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Alvares, Manuel, 1526-1583, et al. / Ethiopia Minor and a geographical account of the Province of Sierra Leone : (c. 1615)
(1990)

Chapter 5: The trade of this port and the characters of the settlers there and of the heathen who surround them,   pp. 1-8


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Chapter 5
The trade of this port and the characters of the settlers there and of
the heathen who surround them
As there is no other (official) trading station in this (part of)
Ethiopia, it is patent how important its trade is.   It was first located
three leagues up-river from Cacheu, at a place called Porto de S.Domingos
or Rio de S.Domingos.   Here there used to be the best trade of these
parts, on account of the abundance of staple foodstuffs and of various
other commodities, this abundance bringing about its growth and expansion.
The trade in the various goods brought there by the Portuguese was
considerable.   The extent of its prosperity cannot be exactly assessed
(now) but a fruit which is no longer available seems more tasty.    In this
prosperity lay the origin and the occasion of its great ills, as commonly
happens when prosperity is possessed by those who lack understanding, in
which case prosperity only serves to bring to great ruin a nobler state,
that of being in grace and fellowship with the Good Jesus. With prosperity
the heathen grew stronger, they became'more confident and began to kick
out, they lost all sense of respect and showed none to their guests.
Malice affected the majority, malice which always plunges its roots deep
when once tolerated and when once it finds itself feared. The ignorant
heathen turned into malicious lascarims, thieves who robbed almost every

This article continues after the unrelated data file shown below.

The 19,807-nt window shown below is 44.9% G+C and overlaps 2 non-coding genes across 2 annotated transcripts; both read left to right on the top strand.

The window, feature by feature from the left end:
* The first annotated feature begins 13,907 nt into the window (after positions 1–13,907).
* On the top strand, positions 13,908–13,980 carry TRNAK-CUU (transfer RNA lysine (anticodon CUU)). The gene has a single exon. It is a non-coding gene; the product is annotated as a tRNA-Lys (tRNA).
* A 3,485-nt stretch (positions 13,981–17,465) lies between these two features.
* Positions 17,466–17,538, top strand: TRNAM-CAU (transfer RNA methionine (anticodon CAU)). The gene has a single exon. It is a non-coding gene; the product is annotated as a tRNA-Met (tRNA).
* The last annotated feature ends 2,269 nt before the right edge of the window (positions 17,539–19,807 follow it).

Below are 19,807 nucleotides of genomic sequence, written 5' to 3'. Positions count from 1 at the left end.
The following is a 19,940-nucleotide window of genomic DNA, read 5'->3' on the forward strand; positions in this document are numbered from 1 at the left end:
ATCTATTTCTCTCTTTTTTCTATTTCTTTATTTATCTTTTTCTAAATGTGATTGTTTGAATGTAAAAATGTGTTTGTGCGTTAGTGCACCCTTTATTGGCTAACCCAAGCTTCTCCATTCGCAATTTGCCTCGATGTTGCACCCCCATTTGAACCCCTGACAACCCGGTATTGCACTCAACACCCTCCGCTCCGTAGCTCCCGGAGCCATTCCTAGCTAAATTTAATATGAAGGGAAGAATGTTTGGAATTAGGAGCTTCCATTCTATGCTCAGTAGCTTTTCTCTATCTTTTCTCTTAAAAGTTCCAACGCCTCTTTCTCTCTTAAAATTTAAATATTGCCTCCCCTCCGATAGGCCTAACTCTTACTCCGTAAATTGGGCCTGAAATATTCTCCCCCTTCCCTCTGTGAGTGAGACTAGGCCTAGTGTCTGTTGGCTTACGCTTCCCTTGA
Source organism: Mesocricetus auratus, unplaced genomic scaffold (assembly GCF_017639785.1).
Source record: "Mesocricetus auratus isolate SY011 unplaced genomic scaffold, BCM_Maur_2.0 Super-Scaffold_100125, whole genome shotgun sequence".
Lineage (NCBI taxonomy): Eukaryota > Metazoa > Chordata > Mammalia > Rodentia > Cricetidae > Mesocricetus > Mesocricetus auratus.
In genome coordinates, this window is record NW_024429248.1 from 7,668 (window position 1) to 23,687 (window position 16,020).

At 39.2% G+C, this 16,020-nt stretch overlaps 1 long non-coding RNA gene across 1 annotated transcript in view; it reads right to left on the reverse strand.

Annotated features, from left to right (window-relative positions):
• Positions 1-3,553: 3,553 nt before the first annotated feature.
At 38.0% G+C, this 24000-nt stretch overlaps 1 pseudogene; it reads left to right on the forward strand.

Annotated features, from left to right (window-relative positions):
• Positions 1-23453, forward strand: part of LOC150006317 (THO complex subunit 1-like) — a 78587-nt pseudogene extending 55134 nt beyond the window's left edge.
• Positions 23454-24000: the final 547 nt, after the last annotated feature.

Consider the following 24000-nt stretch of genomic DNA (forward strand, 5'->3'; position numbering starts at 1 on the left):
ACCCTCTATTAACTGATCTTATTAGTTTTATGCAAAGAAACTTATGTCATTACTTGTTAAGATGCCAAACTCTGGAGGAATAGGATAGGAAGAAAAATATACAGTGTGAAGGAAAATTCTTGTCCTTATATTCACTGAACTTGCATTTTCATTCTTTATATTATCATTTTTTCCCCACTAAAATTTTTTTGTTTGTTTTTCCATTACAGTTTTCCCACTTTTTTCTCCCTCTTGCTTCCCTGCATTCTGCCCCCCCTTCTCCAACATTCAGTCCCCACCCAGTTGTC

night.  Not only in secret but even in public they showed little courtesy
in deeds and words. Vice had never flourished to such an extent. Yet no
vice can be so strong that another more powerful one cannoL be found to
overtake it. Vice, wretchedly sombre, makes all melancholy and without
joy. But even with savages, God raises lilies among the thorns. Such was
Massatamba, whom we have mentioned. He helped by first giving the Banhus
advice and warning about the necessity of providing good treatment for
those foreign guests to whom he recognised a great obligation.    And to
punish the Banhus for not complying when they heard what he asked them,
he marched against them with a large army and burned Buguendo, this being
the name of the place where our factory was sited, otherwise Rio de
S.Domingos, the name given it by the Portuguese; /f.18v/ and he killed
and captured many of them. In response to this dire event, the factory
was transferred from there to Cacheu.
The river is about one mile wide and forms Porto dal Haus, a port
for ships and other vessels trading in Guinea, such as sloops and launches,
both those belonging to this port and those coming from Santiago Island.
Between six and eight vessels come here in order to buy slaves for the


 


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